I of course can’t go into all of my favorite moments throughout the story but I would like to list one I felt that was ingenious in terms of mechanics. This would have to be from the mission of ‘Effect and Cause’. About a quarter of the way through this mission you are sent into a scientific research facility. Jack finds a device on the arm of one of his fellow soldiers who unfortunately had been trapped and killed in a wall (it’ll make sense in a moment). This ‘device’ allows whoever’s using it to transport between the present and the past effortlessly. This created for a mission that was extremely fun and did something that hadn’t been seen in many FPS’s if any. As you zipped through the passage of time; the enemies in the past were rightly very confused at where Jack was disappearing to before reappearing right behind them to deliver the final blow.
This mechanic wasn’t just useful in combat however; it was also very useful for platforming throughout the rest of the level. Challenging the player to think quickly and carefully while they wall jumped between platforms in different moments of time. New gameplay aspects were frequent throughout the main campaign which was ultimately an experience filled with joy and brilliant level design…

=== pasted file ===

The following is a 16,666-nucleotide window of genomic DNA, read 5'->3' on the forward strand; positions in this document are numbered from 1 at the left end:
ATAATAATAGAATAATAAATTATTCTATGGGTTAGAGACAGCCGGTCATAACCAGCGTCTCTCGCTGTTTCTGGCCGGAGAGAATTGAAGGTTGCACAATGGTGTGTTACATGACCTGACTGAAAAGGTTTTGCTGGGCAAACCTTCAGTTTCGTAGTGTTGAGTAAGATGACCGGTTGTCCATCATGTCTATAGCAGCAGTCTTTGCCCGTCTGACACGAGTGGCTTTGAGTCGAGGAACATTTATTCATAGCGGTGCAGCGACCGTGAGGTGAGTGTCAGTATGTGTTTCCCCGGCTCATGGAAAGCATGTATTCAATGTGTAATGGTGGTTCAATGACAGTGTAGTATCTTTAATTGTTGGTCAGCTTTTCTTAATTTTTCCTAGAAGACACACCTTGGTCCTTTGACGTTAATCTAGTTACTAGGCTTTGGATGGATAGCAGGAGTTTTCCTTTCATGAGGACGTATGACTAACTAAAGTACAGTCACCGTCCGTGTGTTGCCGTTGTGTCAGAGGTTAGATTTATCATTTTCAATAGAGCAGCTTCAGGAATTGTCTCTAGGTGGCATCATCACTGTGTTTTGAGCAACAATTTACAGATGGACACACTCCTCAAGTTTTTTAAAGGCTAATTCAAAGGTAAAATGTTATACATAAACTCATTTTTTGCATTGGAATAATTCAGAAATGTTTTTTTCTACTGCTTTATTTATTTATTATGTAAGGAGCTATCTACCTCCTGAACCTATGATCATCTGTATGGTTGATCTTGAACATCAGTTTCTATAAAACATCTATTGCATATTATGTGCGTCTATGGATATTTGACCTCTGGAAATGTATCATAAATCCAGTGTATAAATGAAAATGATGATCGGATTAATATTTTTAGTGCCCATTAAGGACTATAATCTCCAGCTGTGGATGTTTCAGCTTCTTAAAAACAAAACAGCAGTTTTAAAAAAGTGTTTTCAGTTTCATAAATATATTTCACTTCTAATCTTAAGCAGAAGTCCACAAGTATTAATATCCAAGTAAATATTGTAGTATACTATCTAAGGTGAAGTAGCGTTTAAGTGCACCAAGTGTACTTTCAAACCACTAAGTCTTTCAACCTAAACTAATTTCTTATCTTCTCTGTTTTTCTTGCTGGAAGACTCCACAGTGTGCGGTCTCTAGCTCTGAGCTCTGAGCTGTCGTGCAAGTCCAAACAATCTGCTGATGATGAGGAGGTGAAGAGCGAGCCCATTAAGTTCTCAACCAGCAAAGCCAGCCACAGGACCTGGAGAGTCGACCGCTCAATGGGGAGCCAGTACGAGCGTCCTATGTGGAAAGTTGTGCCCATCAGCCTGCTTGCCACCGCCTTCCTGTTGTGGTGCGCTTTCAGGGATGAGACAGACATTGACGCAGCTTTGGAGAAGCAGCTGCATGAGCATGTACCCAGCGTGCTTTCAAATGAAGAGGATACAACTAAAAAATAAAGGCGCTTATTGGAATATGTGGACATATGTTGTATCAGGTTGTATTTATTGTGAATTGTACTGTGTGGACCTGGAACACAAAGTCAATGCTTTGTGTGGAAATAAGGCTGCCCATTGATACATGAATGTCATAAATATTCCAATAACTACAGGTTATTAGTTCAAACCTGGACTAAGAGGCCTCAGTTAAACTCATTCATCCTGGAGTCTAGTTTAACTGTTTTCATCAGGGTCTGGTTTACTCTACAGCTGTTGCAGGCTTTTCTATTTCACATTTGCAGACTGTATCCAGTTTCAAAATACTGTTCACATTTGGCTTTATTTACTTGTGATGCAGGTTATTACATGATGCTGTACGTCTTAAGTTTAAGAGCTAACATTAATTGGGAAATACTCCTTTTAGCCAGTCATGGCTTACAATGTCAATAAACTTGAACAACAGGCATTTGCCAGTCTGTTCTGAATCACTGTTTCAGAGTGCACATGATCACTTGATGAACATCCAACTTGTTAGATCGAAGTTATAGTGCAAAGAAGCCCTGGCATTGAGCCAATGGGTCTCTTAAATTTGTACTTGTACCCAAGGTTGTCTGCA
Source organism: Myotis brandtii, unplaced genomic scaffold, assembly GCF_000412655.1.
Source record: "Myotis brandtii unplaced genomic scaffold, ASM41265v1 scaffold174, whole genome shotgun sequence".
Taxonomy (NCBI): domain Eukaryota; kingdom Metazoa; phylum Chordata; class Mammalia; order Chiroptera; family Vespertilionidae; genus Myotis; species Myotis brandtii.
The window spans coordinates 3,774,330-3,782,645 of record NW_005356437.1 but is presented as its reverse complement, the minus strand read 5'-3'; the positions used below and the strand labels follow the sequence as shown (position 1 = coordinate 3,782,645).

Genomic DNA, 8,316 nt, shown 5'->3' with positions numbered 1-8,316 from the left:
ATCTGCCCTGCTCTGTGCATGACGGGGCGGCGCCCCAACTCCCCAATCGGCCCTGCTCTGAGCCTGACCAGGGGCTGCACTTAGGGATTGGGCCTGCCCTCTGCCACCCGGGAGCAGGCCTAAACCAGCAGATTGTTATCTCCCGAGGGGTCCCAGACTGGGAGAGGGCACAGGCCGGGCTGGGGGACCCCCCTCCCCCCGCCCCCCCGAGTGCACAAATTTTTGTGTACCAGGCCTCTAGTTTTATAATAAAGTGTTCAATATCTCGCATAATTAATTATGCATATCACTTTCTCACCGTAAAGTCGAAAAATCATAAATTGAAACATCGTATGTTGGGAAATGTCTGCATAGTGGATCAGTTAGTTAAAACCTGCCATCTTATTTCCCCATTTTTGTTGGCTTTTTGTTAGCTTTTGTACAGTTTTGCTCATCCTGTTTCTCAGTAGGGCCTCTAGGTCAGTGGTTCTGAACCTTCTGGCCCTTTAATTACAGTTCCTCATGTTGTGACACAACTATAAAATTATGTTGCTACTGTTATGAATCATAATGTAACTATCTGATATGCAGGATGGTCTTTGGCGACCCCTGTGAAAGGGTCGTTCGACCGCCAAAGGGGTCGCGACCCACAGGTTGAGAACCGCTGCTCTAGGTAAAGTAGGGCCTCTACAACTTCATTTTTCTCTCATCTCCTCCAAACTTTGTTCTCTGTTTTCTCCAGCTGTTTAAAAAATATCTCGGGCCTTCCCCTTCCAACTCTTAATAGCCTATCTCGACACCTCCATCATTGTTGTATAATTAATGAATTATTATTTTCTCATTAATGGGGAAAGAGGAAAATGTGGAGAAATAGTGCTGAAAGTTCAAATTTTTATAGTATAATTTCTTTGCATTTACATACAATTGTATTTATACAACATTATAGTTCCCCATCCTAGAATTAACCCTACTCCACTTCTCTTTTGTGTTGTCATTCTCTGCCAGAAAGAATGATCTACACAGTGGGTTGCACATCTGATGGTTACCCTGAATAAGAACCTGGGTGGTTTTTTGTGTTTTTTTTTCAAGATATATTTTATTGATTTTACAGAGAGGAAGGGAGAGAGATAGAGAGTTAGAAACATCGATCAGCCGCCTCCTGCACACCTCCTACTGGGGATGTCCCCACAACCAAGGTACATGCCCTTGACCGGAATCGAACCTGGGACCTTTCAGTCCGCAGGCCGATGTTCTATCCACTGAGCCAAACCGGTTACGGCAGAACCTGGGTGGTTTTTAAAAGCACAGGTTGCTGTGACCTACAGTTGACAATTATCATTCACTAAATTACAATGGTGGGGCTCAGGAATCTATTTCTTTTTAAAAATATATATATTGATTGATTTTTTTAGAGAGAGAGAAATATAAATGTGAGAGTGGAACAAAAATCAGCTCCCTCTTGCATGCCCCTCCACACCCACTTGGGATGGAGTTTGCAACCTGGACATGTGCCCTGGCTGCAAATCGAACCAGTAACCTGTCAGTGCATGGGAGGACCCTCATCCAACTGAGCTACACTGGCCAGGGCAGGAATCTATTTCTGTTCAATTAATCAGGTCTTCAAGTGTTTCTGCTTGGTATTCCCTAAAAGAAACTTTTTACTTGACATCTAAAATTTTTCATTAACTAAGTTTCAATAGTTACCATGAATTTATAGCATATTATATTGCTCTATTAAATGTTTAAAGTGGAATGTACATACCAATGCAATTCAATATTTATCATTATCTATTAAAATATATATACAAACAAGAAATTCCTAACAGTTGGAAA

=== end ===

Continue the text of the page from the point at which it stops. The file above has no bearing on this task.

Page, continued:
The area where I spent most of my time in Titanfall 2 would nevertheless be in the multiplayer. This allowed you to go up against other online players with access to the same equipment, same weapons, and who may also have the same titan as you for fast-paced and enjoyable combat. The modes where diverse, you could go opt-in for your basic team deathmatch and capture the flag-esque game modes. Or you could go into those like ‘Last Titan Standing’ which pitted you against other titans where you fight to the death until you were the only Titan left in the round.
Regardless of whatever mode you had decided to play that day, the maps that you get shuttled into all are distinctive to one another. Offering the player choice on how to traverse the map, grappling in Titanfall 2 feels phenomenal, like a monkey on a branch you can swing perilously to build up momentum to catapult yourself to the other side of the map. Taking out other players in mid-air of course too. The fluidity of the combat is what makes Titanfall 2, in my opinion, one of the best fps’s whether you’re in a Titan or running on foot.
Titanfall 2 combined the best areas of the first-person shooter genre and flooded those aspects into an amalgamation of diverse gameplay. The story was well paced with memorable moments, losing BT at the end was very emblematic to how you could say that Jack and BT had merged into one singularity. It almost seemed like Jack lost a half of himself when BT was saving him. The multiplayer on the other hand was always entertaining, rewarding and kept you grasped for a long time.
If you are yet to try Titanfall 2, and are considering to; I would definitely recommend trying it out. You’ll get a lot of playtime out of it if you liked the original Titanfall or series like Call of Duty.
Thank you very much for reading and as always, have a lovely day!
Images- A mixture of official Titanfall 2 trailers, and my own screen-captures.